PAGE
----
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Vulnerability of Northern Prairie Wetlands to Climate Change
W. CARTER JOHNSON, BRUCE V. MILLETT, TAGIR GILMANOV, RICHARD A. VOLDSETH, GLENN R. GUNTENSPERGEN and DAVID E. NAUGLE
Vol. 55, No. 10 (October 2005), pp. 863-872
Stable URL: http://www.jstor.org/stable/10.1641/0006-3568(2005)055[0863:vonpwt]2.0.co;2
Page Count: 10
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AbstractThe prairie pothole region (PPR) lies in the heart of North America and contains millions of glacially formed, depressional wetlands embedded in a landscape matrix of natural grassland and agriculture. These wetlands provide valuable ecosystem services and produce 50% to 80% of the continent's ducks. We explored the broad spatial and temporal patterns across the PPR between climate and wetland water levels and vegetation by applying a wetland simulation model (WETSIM) to 18 stations with 95-year weather records. Simulations suggest that the most productive habitat for breeding waterfowl would shift under a drier climate from the center of the PPR (the Dakotas and southeastern Saskatchewan) to the wetter eastern and northern fringes, areas currently less productive or where most wetlands have been drained. Unless these wetlands are protected and restored, there is little insurance for waterfowl against future climate warming. WETSIM can assist wetland managers in allocating restoration dollars in an uncertain climate future.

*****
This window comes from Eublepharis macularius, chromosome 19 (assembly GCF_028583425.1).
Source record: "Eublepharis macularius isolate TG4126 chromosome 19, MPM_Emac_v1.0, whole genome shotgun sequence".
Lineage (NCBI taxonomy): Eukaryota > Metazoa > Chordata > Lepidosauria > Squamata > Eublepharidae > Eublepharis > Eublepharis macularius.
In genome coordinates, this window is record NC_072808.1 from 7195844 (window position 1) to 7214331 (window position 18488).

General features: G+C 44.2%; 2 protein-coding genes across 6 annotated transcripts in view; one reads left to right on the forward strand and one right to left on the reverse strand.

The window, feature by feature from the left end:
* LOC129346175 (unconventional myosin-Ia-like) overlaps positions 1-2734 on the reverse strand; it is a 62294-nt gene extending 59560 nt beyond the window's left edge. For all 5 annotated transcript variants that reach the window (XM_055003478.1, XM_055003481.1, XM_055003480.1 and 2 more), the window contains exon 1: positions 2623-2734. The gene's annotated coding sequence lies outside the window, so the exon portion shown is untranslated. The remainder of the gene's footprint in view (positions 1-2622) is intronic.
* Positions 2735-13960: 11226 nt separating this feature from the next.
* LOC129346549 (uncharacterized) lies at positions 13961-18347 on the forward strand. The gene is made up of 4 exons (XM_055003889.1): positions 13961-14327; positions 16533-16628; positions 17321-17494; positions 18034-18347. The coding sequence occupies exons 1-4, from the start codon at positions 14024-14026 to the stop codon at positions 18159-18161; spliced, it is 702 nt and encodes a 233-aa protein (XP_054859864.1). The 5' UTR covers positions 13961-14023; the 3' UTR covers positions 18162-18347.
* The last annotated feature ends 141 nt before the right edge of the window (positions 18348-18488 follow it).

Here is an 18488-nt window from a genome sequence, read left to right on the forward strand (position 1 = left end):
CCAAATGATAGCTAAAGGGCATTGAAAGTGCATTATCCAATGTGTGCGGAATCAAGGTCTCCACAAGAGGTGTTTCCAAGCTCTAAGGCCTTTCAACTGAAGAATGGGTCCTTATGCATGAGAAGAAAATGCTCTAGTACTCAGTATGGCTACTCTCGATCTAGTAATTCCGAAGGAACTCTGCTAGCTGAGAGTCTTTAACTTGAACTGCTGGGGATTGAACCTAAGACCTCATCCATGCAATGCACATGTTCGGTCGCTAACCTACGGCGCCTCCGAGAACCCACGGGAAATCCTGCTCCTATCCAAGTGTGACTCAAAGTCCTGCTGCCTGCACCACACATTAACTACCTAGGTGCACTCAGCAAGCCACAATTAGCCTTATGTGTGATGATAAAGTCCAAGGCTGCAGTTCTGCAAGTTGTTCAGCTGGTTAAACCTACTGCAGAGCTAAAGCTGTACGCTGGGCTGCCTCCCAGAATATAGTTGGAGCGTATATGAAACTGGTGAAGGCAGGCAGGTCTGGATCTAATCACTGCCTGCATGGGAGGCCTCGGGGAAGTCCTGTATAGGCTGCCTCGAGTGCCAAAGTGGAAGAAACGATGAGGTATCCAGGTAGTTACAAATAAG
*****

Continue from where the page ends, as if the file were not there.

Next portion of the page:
BioScience © 2005 American Institute of Biological Sciences